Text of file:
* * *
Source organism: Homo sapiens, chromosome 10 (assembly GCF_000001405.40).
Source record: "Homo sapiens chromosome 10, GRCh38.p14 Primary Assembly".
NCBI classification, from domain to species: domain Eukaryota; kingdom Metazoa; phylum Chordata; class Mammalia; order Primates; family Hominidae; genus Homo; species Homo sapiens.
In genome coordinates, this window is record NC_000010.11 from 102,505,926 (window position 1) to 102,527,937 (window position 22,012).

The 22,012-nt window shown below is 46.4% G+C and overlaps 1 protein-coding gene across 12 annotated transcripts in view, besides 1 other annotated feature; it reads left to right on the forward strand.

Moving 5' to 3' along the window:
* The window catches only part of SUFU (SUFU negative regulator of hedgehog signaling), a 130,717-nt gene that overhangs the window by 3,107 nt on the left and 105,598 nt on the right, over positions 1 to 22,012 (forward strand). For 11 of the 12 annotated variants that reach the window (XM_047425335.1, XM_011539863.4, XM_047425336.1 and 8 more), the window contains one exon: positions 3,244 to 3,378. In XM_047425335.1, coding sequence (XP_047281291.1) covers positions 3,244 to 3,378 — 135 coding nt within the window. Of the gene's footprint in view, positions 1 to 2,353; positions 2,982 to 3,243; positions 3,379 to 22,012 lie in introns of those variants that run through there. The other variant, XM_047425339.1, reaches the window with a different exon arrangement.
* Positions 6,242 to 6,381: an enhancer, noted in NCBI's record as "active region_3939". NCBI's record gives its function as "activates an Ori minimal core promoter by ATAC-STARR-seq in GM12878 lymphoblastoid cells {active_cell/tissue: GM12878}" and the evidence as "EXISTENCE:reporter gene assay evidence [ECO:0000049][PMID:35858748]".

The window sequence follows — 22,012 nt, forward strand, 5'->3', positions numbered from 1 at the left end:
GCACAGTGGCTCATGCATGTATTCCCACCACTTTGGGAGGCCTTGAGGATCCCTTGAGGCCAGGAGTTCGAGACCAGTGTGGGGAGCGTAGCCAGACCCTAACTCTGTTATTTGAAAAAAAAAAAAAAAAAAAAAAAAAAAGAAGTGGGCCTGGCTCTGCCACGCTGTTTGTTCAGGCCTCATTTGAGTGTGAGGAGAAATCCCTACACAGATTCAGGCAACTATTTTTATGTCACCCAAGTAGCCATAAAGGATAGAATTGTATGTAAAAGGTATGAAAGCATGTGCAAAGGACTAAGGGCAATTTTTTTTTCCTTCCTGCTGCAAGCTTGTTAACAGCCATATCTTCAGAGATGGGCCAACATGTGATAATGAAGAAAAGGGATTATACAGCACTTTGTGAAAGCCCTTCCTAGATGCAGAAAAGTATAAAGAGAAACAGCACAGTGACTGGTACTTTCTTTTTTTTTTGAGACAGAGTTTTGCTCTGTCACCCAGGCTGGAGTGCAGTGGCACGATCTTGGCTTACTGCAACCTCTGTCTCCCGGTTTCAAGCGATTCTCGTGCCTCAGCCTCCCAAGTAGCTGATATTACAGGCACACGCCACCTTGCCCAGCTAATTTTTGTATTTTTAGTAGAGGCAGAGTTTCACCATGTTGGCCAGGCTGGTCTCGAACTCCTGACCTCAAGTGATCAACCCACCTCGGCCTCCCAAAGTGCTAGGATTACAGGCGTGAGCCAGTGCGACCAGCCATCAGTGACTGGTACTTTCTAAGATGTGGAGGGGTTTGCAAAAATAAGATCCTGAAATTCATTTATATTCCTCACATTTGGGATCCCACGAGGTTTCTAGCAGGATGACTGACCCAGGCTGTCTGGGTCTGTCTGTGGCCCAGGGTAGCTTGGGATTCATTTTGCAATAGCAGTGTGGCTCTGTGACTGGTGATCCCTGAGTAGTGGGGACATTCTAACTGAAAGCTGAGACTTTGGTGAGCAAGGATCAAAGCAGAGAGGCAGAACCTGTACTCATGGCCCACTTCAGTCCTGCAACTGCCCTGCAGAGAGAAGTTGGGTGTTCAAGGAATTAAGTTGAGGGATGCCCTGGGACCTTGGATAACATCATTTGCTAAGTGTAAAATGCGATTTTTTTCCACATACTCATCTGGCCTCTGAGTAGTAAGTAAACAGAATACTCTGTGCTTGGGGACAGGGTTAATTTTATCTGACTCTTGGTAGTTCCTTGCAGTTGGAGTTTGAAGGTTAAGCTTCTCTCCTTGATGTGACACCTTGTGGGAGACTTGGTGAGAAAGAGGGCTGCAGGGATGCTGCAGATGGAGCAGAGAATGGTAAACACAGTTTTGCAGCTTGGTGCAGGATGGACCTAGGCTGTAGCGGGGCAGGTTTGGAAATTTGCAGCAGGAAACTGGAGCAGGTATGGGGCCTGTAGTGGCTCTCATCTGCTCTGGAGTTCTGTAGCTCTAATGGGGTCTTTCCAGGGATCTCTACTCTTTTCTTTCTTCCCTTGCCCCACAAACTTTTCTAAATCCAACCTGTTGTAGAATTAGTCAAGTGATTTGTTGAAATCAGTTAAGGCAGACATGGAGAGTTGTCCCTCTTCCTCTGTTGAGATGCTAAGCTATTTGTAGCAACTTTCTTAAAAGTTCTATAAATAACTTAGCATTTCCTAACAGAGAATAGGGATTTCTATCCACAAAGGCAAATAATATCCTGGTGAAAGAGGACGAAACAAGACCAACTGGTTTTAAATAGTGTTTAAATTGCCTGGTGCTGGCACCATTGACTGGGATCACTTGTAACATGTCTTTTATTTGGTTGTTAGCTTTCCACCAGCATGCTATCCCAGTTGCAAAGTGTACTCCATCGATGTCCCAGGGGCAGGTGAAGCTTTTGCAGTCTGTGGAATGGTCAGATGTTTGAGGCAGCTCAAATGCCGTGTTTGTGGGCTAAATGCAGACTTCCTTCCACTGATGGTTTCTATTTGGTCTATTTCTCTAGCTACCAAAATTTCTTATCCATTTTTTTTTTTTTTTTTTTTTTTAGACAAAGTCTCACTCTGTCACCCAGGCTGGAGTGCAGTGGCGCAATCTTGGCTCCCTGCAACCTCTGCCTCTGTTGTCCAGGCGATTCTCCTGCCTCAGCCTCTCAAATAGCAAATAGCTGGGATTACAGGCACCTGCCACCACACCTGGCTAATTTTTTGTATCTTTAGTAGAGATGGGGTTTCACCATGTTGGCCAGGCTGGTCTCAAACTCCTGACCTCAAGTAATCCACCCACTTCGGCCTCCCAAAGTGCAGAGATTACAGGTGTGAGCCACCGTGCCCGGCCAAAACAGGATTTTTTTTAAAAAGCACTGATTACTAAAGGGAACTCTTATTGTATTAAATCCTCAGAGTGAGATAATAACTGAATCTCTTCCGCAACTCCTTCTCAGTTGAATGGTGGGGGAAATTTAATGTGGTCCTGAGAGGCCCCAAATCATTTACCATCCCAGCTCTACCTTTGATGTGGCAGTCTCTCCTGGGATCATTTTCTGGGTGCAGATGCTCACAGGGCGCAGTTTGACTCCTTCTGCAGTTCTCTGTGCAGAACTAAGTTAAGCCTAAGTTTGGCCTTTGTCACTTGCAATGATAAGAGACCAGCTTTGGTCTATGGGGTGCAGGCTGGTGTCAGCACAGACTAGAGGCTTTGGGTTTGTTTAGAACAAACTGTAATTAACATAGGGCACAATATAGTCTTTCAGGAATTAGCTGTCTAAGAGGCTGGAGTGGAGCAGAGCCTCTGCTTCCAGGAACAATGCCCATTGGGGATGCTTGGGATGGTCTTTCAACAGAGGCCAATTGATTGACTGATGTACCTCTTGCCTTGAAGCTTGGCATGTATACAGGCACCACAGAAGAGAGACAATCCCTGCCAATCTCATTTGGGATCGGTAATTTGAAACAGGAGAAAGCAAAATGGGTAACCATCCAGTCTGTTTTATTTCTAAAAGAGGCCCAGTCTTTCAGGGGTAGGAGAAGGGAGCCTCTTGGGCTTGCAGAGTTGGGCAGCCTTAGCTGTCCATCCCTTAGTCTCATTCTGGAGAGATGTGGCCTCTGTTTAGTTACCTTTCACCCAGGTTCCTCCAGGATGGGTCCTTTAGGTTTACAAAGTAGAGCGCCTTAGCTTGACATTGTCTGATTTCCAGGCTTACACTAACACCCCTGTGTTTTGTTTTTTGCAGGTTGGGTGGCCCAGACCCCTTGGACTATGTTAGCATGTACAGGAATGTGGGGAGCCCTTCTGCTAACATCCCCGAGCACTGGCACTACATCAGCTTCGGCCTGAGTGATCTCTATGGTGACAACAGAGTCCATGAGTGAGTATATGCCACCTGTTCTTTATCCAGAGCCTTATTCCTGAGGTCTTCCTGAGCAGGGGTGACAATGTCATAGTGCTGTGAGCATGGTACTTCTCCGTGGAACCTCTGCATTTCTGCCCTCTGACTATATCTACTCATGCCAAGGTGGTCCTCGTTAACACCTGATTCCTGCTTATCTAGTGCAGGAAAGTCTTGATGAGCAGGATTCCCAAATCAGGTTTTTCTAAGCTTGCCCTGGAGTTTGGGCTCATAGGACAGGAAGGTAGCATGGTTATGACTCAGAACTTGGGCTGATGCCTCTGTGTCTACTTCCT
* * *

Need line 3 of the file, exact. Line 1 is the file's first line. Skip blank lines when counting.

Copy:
NCBI classification, from domain to species: domain Eukaryota; kingdom Metazoa; phylum Chordata; class Mammalia; order Primates; family Hominidae; genus Homo; species Homo sapiens.